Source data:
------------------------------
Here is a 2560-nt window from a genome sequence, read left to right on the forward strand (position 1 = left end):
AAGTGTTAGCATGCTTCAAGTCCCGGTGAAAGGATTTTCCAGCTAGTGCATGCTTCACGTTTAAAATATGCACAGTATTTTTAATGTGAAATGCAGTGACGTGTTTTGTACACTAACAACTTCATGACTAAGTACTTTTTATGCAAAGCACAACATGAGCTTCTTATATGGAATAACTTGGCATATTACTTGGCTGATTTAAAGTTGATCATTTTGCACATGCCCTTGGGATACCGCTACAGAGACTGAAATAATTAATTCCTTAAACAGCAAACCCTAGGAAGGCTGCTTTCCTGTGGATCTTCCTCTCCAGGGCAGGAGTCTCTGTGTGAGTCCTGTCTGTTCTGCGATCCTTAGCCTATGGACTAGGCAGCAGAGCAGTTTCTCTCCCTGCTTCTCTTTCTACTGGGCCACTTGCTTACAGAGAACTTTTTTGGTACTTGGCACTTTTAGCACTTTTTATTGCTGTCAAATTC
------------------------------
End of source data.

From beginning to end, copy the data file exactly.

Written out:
Here is a 2560-nt window from a genome sequence, read left to right on the forward strand (position 1 = left end):
AAGTGTTAGCATGCTTCAAGTCCCGGTGAAAGGATTTTCCAGCTAGTGCATGCTTCACGTTTAAAATATGCACAGTATTTTTAATGTGAAATGCAGTGACGTGTTTTGTACACTAACAACTTCATGACTAAGTACTTTTTATGCAAAGCACAACATGAGCTTCTTATATGGAATAACTTGGCATATTACTTGGCTGATTTAAAGTTGATCATTTTGCACATGCCCTTGGGATACCGCTACAGAGACTGAAATAATTAATTCCTTAAACAGCAAACCCTAGGAAGGCTGCTTTCCTGTGGATCTTCCTCTCCAGGGCAGGAGTCTCTGTGTGAGTCCTGTCTGTTCTGCGATCCTTAGCCTATGGACTAGGCAGCAGAGCAGTTTCTCTCCCTGCTTCTCTTTCTACTGGGCCACTTGCTTACAGAGAACTTTTTTGGTACTTGGCACTTTTAGCACTTTTTATTGCTGTCAAATTC